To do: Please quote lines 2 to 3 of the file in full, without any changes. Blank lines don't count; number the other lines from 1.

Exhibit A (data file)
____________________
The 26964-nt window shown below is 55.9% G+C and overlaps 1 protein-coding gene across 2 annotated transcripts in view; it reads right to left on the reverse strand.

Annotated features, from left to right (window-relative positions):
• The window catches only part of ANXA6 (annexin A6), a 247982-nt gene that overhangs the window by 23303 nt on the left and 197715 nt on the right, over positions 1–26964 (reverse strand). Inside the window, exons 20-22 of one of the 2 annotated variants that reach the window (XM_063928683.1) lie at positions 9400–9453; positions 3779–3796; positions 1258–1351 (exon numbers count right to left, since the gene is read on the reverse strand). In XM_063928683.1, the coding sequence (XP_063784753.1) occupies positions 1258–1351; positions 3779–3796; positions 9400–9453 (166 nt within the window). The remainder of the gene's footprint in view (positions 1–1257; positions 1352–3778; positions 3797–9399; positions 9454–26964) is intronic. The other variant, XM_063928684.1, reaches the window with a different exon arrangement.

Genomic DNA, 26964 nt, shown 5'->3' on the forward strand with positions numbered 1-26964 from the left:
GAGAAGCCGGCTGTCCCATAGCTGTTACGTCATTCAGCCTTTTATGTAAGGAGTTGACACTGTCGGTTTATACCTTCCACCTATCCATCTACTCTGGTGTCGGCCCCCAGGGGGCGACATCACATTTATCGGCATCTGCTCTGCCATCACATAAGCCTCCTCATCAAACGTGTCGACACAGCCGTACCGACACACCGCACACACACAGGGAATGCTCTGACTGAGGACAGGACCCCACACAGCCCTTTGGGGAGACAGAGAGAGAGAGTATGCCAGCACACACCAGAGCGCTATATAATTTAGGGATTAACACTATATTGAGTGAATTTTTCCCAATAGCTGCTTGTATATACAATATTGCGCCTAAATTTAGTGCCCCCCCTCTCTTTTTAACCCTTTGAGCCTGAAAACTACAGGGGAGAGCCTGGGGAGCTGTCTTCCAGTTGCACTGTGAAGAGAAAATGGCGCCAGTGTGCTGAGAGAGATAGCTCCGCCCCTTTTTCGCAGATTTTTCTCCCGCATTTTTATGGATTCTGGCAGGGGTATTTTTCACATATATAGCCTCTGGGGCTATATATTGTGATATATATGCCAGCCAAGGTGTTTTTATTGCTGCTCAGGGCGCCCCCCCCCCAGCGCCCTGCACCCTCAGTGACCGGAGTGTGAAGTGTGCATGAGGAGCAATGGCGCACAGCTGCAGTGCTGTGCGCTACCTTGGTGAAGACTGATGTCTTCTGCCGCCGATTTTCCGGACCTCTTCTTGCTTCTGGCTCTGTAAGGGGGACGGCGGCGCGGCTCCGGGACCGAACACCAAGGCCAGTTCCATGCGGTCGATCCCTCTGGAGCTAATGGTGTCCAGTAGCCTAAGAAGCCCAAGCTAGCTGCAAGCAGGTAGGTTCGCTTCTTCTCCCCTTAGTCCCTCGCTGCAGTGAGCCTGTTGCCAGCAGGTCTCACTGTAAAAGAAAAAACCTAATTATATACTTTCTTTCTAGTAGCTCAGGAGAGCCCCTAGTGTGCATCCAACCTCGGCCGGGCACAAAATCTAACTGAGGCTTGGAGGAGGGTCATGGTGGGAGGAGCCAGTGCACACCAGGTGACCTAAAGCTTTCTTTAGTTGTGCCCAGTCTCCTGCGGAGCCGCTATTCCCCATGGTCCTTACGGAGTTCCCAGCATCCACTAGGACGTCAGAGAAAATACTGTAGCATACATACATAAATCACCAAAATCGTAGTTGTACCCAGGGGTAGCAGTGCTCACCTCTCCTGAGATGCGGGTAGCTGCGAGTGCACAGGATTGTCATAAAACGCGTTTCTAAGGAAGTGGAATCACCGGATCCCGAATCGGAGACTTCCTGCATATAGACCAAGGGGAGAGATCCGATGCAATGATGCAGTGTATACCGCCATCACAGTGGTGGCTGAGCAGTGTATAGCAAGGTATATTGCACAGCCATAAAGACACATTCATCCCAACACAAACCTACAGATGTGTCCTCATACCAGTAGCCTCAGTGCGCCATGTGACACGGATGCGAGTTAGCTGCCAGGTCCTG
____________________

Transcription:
Annotated features, from left to right (window-relative positions):
• The window catches only part of ANXA6 (annexin A6), a 247982-nt gene that overhangs the window by 23303 nt on the left and 197715 nt on the right, over positions 1–26964 (reverse strand). Inside the window, exons 20-22 of one of the 2 annotated variants that reach the window (XM_063928683.1) lie at positions 9400–9453; positions 3779–3796; positions 1258–1351 (exon numbers count right to left, since the gene is read on the reverse strand). In XM_063928683.1, the coding sequence (XP_063784753.1) occupies positions 1258–1351; positions 3779–3796; positions 9400–9453 (166 nt within the window). The remainder of the gene's footprint in view (positions 1–1257; positions 1352–3778; positions 3797–9399; positions 9454–26964) is intronic. The other variant, XM_063928684.1, reaches the window with a different exon arrangement.